Social media companies, entrepreneurs, investors, and Internet user groups speak out about copyright dangers in the Trans-Pacific Partnership (TPP) agreement

With secretive TPP talks intensifying in Ottawa Canada, business leaders have sent a letter raising concerns about how the TPP could force online service providers to act as Internet cops, raising costs and potentially putting smaller providers out of business.

TPP Protest Canberra 140528

Image: Tim Beshara

A large international coalition representing over 100 web companies and Internet user groups are speaking out about how the Trans-Pacific Partnership (TPP) would force ISPs and web providers to police the Internet.

International names such as Wikimedia, reddit, O’Reilly Media, and BoingBoing have been joined by Australian voices iiNet, Electronic Frontiers Australia (EFA), the Australian Privacy Foundation (APF) and the Australian Digital Alliance (ADA). This comes as secretive TPP talks intensify at the Delta Hotel in downtown Ottawa, due to run until 11th July.

The TPP is a ‘free trade’ deal being negotiated by Australia, Brunei, Canada, Chile, Japan, Peru, Malaysia, Mexico, New Zealand, Singapore, Vietnam, and the United States. The changes to copyright proposed by the TPP would restrict citizens’ and businesses’ ability to innovate, both on and offline.

The group has set out their concerns in a joint letter which focuses on the tough new burdens the TPP would impose on telecom and web service providers. The letter highlights how the TPP would “force service providers throughout the region to monitor and police their users' actions on the Internet, pass on automated takedown notices, block websites and disconnect Internet users." The letter was put together by the Fair Deal network of civil society groups and businesses working to reform the copyright provisions in the Intellectual Property chapter of the TPP.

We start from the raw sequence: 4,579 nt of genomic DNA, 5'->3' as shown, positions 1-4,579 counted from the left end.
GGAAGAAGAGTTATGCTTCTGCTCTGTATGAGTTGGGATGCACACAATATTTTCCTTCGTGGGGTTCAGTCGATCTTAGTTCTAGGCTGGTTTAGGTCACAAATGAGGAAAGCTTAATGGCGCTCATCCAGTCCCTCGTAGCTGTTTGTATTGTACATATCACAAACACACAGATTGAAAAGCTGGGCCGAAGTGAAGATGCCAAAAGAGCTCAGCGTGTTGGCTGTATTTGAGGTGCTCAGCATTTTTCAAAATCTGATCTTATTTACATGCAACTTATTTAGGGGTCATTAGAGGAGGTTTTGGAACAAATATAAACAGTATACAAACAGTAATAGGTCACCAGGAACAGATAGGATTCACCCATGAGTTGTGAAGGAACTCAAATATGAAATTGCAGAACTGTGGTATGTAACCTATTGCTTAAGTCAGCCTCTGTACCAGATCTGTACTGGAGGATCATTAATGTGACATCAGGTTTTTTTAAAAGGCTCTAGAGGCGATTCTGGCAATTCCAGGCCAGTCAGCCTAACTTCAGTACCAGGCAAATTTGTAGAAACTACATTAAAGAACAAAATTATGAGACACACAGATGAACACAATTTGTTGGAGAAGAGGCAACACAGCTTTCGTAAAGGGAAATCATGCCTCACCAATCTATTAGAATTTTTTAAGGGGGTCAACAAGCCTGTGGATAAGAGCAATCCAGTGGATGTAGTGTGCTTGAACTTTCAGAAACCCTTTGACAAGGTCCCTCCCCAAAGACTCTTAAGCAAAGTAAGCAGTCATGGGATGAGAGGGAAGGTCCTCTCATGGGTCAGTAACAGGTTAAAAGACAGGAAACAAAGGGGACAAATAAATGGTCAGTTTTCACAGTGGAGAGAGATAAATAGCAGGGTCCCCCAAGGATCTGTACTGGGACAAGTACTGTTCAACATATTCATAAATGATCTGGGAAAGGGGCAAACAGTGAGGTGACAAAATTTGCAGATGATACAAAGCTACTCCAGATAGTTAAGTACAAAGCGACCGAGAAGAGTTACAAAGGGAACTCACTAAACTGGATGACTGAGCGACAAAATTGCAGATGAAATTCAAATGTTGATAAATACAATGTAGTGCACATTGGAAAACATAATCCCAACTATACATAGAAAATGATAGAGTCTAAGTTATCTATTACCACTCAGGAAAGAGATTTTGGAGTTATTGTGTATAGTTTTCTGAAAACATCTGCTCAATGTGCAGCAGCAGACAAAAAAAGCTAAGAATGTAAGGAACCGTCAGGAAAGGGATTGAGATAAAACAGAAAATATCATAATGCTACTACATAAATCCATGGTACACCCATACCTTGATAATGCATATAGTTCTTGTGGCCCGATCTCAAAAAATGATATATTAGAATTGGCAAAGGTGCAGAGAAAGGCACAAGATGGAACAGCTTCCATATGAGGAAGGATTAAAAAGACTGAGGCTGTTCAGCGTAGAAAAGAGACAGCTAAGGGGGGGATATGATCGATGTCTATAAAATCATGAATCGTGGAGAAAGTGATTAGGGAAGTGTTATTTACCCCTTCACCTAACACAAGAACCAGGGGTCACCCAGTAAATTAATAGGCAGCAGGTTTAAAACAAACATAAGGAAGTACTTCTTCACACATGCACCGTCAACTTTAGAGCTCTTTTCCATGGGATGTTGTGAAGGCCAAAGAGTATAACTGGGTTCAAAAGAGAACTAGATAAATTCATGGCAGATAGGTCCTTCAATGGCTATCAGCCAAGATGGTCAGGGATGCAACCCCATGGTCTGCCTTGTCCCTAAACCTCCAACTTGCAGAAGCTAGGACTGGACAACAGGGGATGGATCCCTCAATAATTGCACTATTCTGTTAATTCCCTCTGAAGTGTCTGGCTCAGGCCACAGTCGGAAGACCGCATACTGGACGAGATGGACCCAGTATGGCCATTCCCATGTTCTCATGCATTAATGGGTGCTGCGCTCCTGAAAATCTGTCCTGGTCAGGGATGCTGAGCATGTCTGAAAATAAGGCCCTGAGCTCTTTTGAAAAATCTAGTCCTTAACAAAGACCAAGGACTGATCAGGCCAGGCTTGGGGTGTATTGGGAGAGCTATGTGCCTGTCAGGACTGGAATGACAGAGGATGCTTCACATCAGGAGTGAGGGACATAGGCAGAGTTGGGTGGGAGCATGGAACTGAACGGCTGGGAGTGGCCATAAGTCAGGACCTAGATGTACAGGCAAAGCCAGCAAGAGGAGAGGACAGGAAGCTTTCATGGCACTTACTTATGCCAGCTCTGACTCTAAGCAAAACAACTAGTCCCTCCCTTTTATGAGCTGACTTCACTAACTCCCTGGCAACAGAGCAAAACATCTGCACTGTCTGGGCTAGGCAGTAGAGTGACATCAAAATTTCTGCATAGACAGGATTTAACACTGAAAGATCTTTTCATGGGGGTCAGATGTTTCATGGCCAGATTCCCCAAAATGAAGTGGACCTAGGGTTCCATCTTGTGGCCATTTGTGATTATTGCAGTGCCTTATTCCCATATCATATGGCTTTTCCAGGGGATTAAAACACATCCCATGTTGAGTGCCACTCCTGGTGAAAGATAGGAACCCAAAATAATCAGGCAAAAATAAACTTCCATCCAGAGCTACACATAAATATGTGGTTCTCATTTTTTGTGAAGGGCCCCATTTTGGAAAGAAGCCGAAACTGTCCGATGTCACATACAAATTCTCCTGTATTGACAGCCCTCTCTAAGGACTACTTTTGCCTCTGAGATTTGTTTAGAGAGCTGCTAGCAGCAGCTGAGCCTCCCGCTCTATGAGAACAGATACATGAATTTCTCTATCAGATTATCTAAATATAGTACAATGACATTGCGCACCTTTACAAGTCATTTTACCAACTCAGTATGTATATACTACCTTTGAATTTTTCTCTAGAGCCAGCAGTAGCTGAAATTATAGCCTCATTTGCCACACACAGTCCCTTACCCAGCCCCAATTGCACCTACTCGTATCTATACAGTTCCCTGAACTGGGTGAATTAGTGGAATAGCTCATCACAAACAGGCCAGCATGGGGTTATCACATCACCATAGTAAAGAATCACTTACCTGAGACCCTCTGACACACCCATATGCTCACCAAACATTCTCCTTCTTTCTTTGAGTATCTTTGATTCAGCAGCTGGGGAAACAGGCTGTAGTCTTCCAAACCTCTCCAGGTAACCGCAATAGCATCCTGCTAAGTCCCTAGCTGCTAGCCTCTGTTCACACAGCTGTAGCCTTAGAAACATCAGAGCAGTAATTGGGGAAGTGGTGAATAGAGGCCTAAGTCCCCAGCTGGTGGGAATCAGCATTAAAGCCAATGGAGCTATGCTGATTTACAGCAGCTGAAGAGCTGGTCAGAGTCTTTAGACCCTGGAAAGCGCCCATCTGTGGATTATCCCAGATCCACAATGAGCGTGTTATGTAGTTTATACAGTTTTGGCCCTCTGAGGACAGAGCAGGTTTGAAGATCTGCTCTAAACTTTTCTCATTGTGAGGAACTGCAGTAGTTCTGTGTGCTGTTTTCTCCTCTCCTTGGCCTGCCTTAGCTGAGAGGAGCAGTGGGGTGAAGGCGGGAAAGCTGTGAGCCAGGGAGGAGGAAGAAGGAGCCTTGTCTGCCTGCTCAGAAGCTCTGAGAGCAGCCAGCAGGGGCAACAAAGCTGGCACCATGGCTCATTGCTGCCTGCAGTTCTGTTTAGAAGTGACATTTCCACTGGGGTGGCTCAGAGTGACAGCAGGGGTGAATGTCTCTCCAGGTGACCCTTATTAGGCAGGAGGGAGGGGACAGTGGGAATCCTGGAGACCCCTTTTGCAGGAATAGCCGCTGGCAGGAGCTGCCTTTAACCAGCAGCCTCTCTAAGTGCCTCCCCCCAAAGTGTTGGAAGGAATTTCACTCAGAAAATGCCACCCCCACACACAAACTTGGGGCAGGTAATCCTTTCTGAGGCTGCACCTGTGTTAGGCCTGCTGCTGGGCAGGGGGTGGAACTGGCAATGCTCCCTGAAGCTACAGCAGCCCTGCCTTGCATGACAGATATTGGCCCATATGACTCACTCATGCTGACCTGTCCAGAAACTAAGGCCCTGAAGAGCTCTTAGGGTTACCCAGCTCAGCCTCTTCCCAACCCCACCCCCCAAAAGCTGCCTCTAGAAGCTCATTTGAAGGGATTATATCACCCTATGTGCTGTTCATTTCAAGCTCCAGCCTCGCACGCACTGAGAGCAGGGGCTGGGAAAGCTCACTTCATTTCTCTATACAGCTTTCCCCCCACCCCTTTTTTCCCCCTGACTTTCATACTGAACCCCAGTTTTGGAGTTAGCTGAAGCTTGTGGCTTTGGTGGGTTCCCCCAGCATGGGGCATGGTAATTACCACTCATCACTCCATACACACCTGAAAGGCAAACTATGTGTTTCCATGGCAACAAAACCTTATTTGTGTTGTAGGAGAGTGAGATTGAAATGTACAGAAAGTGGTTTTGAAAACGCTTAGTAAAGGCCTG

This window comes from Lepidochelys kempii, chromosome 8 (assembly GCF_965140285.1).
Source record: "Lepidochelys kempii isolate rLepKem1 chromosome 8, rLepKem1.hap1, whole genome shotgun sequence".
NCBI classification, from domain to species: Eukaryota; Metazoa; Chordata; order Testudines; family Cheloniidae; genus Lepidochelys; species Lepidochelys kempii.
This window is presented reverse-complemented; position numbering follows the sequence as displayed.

The letter will be handed to negotiators at a face-to-face meeting in Ottawa today.

Jon Lawrence, Executive Officer of Electronic Frontiers Australia (EFA) says, “Australia’s experience with implementing these types of provisions has not been good. The signing of the Korean-Australian Free Trade Agreement (KAFTA) was accompanied by the news that we would have to legislate to overturn the High Court Decision in the iiNet case, effectively offshoring our domestic IP policy. Meanwhile we still have not properly implemented the protections for organisations excluded from the safeharbour scheme allowed under the AUSFTA, the subject of a 2011 review by the Attorney-General’s Department, which has yet to be released’.

“Locking these provisions into a 12 party ‘free trade’ agreement is binding us to bad policy and removing our ability to deal with future challenges” says Trish Hepworth, Executive Officer of the Australian Digital Alliance. “The internet is ever-changing, ever evolving. We need the flexibility to respond effectively to changes in technology and business practices. These prescriptive, overly-bureaucratic provisions will lock us into a rigid system that is already showing signs of irrelevance”.

“We know from leaked documents that the TPP will have an enormously harmful impact on our everyday lives,” said OpenMedia Executive Director Steve Anderson. “Under the TPP whole families could be kicked offline, Internet costs will rise, and online free expression will be seriously undermined. It’s profoundly undemocratic for TPP leaders to lock out citizens, while allowing secretive industry lobbyists to write rules that will harm Internet users and potentially put many Canadian telecom and web service providers out of business. It’s high time for Stephen Harper and other TPP leaders to open up this whole process and enable citizens to finally have a say.”